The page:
Diabetes Blog Week 2013: Day 1.
every prescription and list of ‘until next visit action items’ provided by my endo has the subject line of: “heather gabel, uncontrolled type 1 diabetes.”
considering the fact that my lowest a1c since i was diagnosed, eleven years ago, was 7.8 (can you guess what i entered on my tudiabetes profile) i suppose that ‘uncontrolled’ is a fair assessment. and i suppose i deserve the slap in the face offered by the term, “uncontrolled.” in case you haven’t experienced being labeled by a doctor or had a nurse react terribly to a 260ish blood glucose like you are going to die, that IS what it feels like, a big ol’ slap in the face.
i try, i really do. everyday i try. more, i have given my present and future to serving the diabetes community. it’s everything i want to be doing with my life and more.
i have had the same endocrinologist since i moved away from home to start college. that was five years ago. i have wanted a new one since the second time i saw her.
WELL: she is nice, but she looks at her computer, at my numbers, and makes her assessment of my person and capabilities based on that alone. i am not even certain that she would recognize me outside of the office.
i have been seeing her for five years!!
how is it possible that i have made NO CONNECTION to her?
she has had two children in the time i have been seeing her, and she has NEVER mentioned them. i only know because she was pregnant twice! it is as if our personal lives are not important in the office.
HIPPA? is that why?
maybe. if not, why is there no personalty exchange? no meaningful connection?
it’s not just her. when i go in there, i shut off too. it is so professional and business-y. i am so nervous and prepared to be scolded that i cower.
maybe, next time i go in to see her, i will march in there and tell her my story. I would start off by telling her this:
diabetes is this sacred thing, or event, rather, that changed the person i became. complete 360.
it is a huge part of my identity. … i know and am sensetive to the many PWD’s out there who say things like ‘i have diabetes, but it doesn’t own me, or define who i am, or keep me from being me’.
but diabetes IS built into my deepest intricacies. it is my greatest sorrow. my greatest strength. diabetes was my call to action. my source of isolation and then later, connection to community. i take from diabetes moments to laugh, cry, frown, smile, relax, barf, calculate, take responsibility, party, etc.
i am a PWD, I have diabetes, i am diabetic, i am a diabetic. i am chill with all levels of language.
i want my endo to know that i got ‘diabetic’ tattooed on my arm, as a move of self-empowerment, because before i accepted it into my identity that impulsive night, i wouldn’t let a soul get away with calling me ‘diabetic’.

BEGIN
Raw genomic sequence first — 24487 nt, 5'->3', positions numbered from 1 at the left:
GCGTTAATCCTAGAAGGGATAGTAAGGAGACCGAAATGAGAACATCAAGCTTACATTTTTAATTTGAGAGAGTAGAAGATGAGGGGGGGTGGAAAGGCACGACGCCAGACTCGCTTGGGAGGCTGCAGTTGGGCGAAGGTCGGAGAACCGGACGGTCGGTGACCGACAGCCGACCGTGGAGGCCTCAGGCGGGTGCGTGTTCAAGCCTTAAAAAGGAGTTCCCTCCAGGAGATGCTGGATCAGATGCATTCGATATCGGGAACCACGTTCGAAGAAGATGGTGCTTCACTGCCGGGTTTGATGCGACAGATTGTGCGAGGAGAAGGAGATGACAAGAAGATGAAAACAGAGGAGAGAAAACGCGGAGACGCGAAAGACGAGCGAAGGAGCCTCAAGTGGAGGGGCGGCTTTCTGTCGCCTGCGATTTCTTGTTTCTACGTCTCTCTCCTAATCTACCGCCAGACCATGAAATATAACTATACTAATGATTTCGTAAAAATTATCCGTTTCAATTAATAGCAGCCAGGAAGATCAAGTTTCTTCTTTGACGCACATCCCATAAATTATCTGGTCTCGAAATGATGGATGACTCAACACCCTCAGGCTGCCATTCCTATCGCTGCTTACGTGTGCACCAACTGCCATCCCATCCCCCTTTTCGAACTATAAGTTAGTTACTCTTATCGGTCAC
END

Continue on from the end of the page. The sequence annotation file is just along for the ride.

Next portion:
i want her to know that i spend hours upon hours upon hours and more hours working out how diabetes affects my psyche, persona, and other inner-workings-stuff.
i want to tell her that i write a blog! that i work for the Diabetes Hands Foundation, and with UCSF on a study with teens with type 1! and that i started Beta Connect and insulliance and another mentoring program with JDRF that doesn’t have a name yet! I want her to know that i attend diabetes events more than every other weekend and that I say the word diabetes over 100 times every single day!
but most importantly, i want to tell her that i WANT my numbers to reflect my effort but for some reason that i haven’t figured out, they just dont.
i guess i never switched endo’s because i have always known that it isn’t just her. a new doc wouldn’t change my problem.
it is me. i walk in feeling inadequate. i act out inadequacy in person and behind the scenes. it must be apparent.
i feel like a fraud for doing so many diabetes things, while having never had an ‘adequate’ handle on it to begin with (physically anyway).
maybe i have not switched because the dynamic we have gives me an outlet of blame?
uhh, blogging makes the truth come out.
#DiabetesBlogWeek, you’ve got the magic.
maybe from and for an endo, i want care like a mullet… business in the front, party in the back.
let’s talk about numbers, but lets integrate and map the numbers to my journal, to my blog. guess what! the days i write are probably my best diabetes days. let’s talk about life and upcoming events in the community. let’s make eye contact at the diabetes events and recognize each other, say hello!
let’s accept that it is okay for me to be an active member of the community and not have it all worked out. let’s be a team.
let’s do this for real, with courage, teamwork, and intentionality.
i think i’m ready.
this post was in response to this prompt:
Often our health care team only sees us for about 15 minutes several times a year, and they might not have a sense of what our lives are really like. Today, let’s pretend our medical team is reading our blogs. What do you wish they could see about your and/or your loved one’s daily life with diabetes? On the other hand, what do you hope they don’t see? (Thanks to Melissa Lee of Sweetly Voiced for this topic suggestion.)